Just as race car drivers don’t need to be engineers or mechanics, they all have a basic understanding of how their cars work. Why? Because it’s professional to be knowledgeable of all of the moving pieces that affect your career.
Every writer needs to understand the publishing process whether they self-publish or not.
Here are 5 reasons why it’s crucial for writers to know how to self-publish:
1. Understanding the bigger picture improves the qualityof the end result
The publishing process is step-wise and methodical. There is a series of activities that must be addressed in sequence in order for an e-book or paperback book to come together.
However, if you don’t think about who is going to be reading your book until the end when it’s time for marketing, you’re going to climb a steep hill and struggle to connect with readers.
By thinking of the marketing at the onset of the book development and publishing process, the end product will be better for the reader.
There are a lot of questions that an indie publisher must answer while publishing a book and they all affect the reader’s experience.
What font to use, what cover design to select, how many chapters, etc., All of these factors are pieces of the puzzle. Understanding how they all fit together is important if a writer is going to create a book that is a pleasure to read.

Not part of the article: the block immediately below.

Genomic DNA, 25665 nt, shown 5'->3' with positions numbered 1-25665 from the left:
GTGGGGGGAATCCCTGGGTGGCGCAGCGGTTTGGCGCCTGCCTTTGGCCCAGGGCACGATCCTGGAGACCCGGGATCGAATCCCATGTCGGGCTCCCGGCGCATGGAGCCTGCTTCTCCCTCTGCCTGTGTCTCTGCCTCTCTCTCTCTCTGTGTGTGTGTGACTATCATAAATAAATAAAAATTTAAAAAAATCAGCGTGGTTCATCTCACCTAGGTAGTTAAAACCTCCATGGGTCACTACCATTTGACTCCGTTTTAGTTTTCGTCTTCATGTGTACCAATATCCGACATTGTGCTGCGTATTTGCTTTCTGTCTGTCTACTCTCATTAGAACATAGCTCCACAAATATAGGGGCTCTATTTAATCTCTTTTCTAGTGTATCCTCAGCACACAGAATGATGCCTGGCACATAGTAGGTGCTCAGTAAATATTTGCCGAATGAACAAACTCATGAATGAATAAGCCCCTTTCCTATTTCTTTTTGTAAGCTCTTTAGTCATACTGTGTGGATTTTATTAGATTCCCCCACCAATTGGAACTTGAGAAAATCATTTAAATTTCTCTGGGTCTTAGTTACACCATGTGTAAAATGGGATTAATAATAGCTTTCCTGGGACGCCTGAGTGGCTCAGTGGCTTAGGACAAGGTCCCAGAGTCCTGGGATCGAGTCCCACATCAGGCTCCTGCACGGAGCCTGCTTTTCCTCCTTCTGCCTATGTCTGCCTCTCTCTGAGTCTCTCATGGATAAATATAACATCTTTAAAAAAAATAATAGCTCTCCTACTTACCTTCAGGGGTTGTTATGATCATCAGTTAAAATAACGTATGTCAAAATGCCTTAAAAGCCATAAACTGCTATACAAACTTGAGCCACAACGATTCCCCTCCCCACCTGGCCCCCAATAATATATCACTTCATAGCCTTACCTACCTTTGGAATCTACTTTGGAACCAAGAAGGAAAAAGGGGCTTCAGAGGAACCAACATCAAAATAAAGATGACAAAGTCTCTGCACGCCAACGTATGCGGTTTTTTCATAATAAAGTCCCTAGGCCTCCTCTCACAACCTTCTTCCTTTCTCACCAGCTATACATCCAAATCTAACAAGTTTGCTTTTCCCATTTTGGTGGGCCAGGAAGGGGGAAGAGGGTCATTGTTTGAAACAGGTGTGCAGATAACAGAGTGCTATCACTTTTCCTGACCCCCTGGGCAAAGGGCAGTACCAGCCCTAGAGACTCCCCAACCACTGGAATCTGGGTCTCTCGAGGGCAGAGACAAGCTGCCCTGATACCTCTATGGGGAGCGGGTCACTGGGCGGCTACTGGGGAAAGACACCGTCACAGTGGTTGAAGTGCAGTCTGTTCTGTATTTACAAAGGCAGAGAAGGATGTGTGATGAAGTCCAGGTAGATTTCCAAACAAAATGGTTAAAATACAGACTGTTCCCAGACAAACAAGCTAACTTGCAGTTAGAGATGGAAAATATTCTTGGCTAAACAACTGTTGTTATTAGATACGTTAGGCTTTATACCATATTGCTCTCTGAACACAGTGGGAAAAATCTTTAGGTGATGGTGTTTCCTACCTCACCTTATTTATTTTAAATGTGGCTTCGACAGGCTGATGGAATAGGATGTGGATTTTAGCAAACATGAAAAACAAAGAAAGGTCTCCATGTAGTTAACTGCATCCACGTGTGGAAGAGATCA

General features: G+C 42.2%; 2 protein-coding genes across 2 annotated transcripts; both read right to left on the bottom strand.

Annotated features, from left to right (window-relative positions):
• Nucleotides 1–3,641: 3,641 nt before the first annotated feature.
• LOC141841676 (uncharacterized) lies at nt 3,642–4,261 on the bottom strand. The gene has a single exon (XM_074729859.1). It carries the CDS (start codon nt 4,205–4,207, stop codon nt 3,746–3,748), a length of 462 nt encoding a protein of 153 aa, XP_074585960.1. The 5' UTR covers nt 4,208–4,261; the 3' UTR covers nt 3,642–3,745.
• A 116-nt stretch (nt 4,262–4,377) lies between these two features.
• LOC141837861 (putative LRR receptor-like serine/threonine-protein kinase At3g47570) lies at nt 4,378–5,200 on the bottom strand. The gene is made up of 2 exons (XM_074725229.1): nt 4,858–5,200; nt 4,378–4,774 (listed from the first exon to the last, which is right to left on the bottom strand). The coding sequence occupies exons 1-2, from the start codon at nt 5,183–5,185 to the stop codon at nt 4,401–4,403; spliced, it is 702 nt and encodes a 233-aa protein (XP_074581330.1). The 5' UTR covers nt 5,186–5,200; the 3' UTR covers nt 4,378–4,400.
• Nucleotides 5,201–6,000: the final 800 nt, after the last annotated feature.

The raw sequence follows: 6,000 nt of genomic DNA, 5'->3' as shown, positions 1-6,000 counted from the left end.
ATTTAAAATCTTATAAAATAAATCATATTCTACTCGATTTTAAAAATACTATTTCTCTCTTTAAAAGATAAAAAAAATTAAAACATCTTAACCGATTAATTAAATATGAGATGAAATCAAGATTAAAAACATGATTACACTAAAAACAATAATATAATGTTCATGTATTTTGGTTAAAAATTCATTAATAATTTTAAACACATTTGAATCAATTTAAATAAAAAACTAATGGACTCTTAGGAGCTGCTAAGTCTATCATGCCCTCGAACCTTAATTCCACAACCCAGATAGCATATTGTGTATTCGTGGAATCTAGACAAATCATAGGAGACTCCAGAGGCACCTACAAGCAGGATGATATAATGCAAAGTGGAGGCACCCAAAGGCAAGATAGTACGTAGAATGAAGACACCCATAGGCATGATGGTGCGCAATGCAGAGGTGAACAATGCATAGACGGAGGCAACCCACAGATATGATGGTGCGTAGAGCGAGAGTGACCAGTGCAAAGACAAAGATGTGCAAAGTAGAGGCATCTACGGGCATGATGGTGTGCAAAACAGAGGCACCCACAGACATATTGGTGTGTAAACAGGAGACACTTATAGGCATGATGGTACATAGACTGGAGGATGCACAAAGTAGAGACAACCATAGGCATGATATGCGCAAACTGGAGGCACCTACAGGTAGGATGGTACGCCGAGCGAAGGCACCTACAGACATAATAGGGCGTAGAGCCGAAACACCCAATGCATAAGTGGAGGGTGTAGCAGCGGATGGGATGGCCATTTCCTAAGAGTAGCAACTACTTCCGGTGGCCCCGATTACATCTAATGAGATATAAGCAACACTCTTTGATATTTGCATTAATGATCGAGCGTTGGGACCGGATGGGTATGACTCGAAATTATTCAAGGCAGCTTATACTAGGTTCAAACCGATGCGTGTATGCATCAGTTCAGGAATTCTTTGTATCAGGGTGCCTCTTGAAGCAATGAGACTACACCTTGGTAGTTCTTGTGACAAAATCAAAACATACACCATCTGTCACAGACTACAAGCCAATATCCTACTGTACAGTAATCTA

Take away point #1: Think about the readers and the reading experience from the beginning to provide high-value content that resonates deeply with the reader that results in a loyal following.
2. You’ll know when you’re being ripped off
“What I didn’t know was what NOT to pay someone for their services. I had no idea if I was getting a good deal or not.” – Clara Wiggins, The Expat Partner Survival Guide
When a writer understands all of the moving parts of the publishing process, they get a feel for the market rates for editing, graphic design, and typesetting services.
Knowing what aspects a writer can DIY themselves because the on-screen instructions are easy to follow can save someone a lot of money.
Many companies will charge a pretty penny for merely pressing a button and a lot of writers will pay for that “service” because they don’t know what they don’t know.
Take away point #2: You control the costs when you understand how to recognize valuable work and services.
3. Greater independence and control
Without understanding the e-book and print publication processes, many writers are reliant on other third-party publications to review, evaluate, and approve their work before publication.
Knowing how to create your own e-book and paperback and how to sell them on Amazon means that a writer has 100% independence and control of their final word.
It also means that they can move at whatever speed they want. You, as the writer and self-publisher, become the rate-limiting step—not factors beyond your control.
Many traditionally published authors are going indie because they were tired of feeling like their careers were in other people’s hands.
Self-publishing means that the person who cares the most about your book is in charge.